Energy networks are made up of community grids, power supply stations, and utility networks. In order to be efficient, energy networks must provide reliable power through efficient means. To achieve this goal, power and energy networks must continuously perform power network analysis and optimization.
Power networks usually evoke images of huge utilities linked together across the country by power lines. But today, small power networks are springing up to directly serve local needs and interests. The Community Power Network (CPN) brings together local, state, and national organizations to work together on local renewable energy projects and policies.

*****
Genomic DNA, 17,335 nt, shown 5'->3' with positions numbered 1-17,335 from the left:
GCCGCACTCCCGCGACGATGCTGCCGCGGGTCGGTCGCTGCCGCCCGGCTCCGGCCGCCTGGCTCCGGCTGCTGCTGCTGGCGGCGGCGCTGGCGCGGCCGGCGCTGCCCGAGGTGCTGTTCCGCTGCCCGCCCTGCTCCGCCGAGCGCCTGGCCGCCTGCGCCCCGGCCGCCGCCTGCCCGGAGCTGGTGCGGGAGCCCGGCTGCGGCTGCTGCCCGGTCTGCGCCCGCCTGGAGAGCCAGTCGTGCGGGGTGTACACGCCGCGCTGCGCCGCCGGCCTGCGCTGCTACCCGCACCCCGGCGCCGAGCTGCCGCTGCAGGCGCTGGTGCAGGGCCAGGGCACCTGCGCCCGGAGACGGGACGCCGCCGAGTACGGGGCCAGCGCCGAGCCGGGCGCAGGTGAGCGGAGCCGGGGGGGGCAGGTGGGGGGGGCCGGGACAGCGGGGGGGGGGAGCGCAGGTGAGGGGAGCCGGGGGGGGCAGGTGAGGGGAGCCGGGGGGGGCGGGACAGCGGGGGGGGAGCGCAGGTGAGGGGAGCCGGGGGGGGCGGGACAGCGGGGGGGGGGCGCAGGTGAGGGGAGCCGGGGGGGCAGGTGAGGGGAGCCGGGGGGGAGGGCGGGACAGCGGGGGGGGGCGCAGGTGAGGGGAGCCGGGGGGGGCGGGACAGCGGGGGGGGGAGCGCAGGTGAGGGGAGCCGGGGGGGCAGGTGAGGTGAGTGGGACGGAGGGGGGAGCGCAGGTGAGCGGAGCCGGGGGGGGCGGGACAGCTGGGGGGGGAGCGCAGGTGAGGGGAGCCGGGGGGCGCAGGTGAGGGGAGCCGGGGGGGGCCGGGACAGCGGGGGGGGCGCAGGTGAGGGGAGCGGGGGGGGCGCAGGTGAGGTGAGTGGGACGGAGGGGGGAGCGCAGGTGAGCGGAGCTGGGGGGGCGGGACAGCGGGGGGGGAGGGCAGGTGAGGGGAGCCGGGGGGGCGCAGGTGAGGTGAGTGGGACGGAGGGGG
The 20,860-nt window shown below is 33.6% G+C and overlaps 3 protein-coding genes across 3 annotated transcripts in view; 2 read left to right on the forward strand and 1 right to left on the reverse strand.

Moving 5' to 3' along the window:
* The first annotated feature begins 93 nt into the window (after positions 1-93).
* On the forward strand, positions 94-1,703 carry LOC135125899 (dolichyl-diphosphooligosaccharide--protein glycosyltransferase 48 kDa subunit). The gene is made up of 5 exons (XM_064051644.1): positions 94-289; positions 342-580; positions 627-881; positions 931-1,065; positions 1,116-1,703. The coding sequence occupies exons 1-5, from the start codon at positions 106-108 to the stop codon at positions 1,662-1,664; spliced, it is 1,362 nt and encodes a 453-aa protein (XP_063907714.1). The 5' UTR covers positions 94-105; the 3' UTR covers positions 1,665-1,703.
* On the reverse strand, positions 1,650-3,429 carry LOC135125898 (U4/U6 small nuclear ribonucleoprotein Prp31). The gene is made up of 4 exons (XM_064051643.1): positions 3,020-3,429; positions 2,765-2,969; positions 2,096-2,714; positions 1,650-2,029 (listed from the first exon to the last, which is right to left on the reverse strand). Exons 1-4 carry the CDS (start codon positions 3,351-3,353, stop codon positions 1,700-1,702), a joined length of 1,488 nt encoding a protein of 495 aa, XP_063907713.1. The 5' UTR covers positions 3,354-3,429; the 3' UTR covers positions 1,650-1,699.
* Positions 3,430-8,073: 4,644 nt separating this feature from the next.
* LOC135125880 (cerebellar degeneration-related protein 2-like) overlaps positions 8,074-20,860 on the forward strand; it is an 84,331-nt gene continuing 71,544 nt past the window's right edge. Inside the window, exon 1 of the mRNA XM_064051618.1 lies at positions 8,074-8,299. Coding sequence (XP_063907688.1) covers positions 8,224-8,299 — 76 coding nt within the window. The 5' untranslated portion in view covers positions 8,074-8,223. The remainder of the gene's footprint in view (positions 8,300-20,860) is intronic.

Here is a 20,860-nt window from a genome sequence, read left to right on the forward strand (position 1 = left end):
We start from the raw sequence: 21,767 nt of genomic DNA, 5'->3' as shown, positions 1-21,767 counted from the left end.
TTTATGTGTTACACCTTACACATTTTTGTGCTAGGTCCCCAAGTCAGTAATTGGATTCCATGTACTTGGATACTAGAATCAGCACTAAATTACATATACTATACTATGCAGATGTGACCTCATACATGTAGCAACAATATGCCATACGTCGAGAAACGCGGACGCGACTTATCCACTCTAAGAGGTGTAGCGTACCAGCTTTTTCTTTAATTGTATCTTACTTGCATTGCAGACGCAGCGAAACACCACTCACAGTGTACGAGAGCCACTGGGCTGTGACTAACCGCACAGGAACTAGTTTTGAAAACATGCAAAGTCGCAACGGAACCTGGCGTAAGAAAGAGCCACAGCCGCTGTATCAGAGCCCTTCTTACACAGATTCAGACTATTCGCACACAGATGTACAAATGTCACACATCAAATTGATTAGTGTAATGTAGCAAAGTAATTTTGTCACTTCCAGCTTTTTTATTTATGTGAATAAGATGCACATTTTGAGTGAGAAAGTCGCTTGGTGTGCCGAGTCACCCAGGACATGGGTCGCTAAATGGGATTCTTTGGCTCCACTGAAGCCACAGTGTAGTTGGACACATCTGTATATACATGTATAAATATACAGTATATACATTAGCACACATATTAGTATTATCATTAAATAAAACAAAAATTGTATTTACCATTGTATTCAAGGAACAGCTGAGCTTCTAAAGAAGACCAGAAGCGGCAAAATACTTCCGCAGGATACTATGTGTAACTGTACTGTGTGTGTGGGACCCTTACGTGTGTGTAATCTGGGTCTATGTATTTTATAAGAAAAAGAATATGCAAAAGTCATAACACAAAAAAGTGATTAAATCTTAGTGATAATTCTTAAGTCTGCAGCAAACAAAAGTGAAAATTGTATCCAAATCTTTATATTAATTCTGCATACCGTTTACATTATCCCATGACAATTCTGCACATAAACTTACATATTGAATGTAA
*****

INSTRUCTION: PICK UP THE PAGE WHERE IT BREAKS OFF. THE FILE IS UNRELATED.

In the private sector, companies like Silver Spring Networks have developed open standards for smart cities and the Internet of Things (IoT). Silverlink is a multi-application energy, control, data application, and services network.
The US Military is now creating and deploying small solar-powered energy networks. According to the US Department of Defense, “Marines of the 5th Air Naval Gunfire Liaison Co. are going green by changing the way they power their equipment. An experimental solar panel system is deigned to power a small military operations center. It’s called the G.R.E.E.N. system, which stands for Ground Renewable Expeditionary Energy Network System.
The following video from the World Economic Forum explains Smart Grids. According to WEF, “Most of the world relies on 50-year-old energy systems. Smart grids could be the next step. They are digitized energy networks, delivering electricity in an optimal way from source to consumption.”